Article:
What should we expect regarding award chart changes?
Alaska is still apparently not ready to launch its new award chart, which falls in line with where they set expectations with earlier announcements when they said that oneworld awards would begin in summer of 2021 and that they aim to provide 90 days of notice for award chart changes.
Reading between the lines, I have to wonder if part of the reason for the differing timelines for the oneworld welcome date (yesterday) and launch of a new award chart (some undefined time in the summer) is to avoid any negative press about award chart changes overshadowing the pomp and circumstance of yesterday’s announcement.
Still, I think the delay here is good news. If Alaska plans to launch oneworld awards in summer and they plan to give 90 days notice of award chart changes, it would mean that we should probably be able to book travel as far out as summer 2022 at current award rates. That continues to be good news.
I think everyone expects that Alaska’s unified oneworld award chart won’t be as generous as some of its best sweet spots today. For example, it is hard to imagine that a sweet spot like the US to anywhere in Asia in business class on Cathay Pacific for 50K miles one-way — or first class on Cathay or Japan Airlines for 70K — is going to persist. Given that Alaska and American are working together to make Seattle an international hub for flights to Asia (on American), I find it hard to imagine that flights on partners Cathay and JAL will continue to be available for much better award rates than flights on American (which are currently 60K or 70K in business and 80K or 110K in first class depending on the part of Asia and finding availability). My guess is that pricing will move closer to those AA numbers than the current JAL and Cathay rates.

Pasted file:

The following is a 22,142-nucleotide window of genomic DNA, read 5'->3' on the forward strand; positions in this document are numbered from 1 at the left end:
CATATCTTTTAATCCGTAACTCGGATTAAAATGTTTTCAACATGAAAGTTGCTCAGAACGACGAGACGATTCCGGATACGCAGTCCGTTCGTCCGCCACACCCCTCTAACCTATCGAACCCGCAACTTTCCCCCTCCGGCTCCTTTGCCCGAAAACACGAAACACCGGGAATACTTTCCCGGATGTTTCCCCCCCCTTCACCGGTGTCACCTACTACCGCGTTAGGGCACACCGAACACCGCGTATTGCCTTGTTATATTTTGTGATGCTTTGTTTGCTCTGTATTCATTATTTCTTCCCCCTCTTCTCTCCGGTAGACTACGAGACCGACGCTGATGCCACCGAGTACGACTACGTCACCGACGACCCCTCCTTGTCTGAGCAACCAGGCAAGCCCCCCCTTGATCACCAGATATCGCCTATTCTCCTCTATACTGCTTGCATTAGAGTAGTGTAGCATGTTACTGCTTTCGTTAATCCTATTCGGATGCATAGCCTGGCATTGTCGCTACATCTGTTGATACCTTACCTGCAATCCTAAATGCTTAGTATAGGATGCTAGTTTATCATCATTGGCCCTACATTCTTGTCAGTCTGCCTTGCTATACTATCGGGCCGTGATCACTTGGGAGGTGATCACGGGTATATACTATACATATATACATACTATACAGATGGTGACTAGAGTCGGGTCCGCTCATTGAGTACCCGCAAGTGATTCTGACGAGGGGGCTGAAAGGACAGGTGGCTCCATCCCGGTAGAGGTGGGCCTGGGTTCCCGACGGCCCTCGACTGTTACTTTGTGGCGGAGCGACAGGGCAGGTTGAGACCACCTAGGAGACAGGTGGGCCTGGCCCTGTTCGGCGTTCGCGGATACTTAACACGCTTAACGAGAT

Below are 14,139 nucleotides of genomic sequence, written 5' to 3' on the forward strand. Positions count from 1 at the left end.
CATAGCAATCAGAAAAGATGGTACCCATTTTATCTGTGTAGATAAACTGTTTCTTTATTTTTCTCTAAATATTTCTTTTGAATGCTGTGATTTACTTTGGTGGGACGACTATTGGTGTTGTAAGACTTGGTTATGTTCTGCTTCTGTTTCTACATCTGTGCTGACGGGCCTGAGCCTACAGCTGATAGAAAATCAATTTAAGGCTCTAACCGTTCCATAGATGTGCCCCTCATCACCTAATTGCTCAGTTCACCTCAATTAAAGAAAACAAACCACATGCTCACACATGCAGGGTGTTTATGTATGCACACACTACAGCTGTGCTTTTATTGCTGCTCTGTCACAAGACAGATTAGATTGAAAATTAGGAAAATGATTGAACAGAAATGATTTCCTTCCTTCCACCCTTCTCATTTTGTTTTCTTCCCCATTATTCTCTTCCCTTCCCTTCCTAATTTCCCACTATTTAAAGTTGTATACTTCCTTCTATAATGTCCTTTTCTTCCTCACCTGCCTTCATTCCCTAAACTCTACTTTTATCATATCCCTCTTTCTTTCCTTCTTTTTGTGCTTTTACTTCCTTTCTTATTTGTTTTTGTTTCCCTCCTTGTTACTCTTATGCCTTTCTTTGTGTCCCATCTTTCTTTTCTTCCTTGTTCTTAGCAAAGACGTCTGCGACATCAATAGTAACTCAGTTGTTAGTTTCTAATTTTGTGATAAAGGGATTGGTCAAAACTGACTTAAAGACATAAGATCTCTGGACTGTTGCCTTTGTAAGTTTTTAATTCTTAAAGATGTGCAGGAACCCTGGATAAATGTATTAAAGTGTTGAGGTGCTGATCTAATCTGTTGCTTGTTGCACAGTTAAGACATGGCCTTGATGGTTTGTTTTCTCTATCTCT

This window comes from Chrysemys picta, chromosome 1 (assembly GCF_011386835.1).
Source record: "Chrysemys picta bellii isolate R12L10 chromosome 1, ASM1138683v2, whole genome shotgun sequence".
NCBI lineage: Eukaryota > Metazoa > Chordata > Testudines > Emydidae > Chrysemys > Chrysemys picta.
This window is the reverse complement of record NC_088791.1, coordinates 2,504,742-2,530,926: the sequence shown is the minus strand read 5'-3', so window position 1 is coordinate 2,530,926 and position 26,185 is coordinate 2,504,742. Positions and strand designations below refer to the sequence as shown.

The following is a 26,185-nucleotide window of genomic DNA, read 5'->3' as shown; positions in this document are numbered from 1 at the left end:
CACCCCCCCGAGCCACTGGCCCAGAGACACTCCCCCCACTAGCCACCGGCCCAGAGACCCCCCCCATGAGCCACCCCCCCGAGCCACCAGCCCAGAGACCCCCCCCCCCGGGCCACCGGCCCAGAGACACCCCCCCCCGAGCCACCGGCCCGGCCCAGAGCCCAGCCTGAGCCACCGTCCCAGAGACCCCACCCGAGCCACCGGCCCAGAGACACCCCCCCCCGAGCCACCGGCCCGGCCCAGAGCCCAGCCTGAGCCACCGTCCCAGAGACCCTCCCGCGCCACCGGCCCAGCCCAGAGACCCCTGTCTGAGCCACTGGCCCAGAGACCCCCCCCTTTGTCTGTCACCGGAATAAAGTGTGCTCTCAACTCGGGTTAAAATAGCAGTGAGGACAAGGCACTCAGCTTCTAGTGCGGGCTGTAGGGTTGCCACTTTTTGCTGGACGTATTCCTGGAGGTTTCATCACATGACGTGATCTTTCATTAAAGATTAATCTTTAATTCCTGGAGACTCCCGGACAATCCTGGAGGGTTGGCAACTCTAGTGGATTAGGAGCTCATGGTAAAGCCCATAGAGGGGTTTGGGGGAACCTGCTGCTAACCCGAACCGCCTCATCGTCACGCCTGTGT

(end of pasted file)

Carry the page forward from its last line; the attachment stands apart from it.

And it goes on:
My guesses about what will stay
I think Alaska will retain some great features and probably add some nice enhancements. Here are my guesses:
- Alaska will keep a stopover on a one-way award. I don’t see a reason why this needs to change, particularly since I expect some award prices will change.
- Alaska will finally allow multiple partners on an award booking, but probably only multiple oneworld partners. I imagine that some of the difficulty in a multi-partner booking is in aligning ticketing systems, but now that they are fully integrated in oneworld I imagine this will be easier and advantageous for not only members but also Alaska and its partners.
- Alaska will likely keep some non-alliance partnerships. It is more difficult guessing which will continue to fit strategically than it is to guess which don’t.
- Alaska will continue awarding mileage based on distance flown. This is a key differentiator that gives customers a reason to choose Mileage Plan over American Airlines, so I think it would be wise to keep it particularly in today’s world of low fares.
- MVP Gold 75K will still be oneworld Emerald after the introduction of Alaska’s new 100K tier. One Mile at a Time speculates that the introduction of the 100K tier is more about aligning status with American for reciprocal benefits than it is about anything to do with oneworld and that seems like a reasonable guess.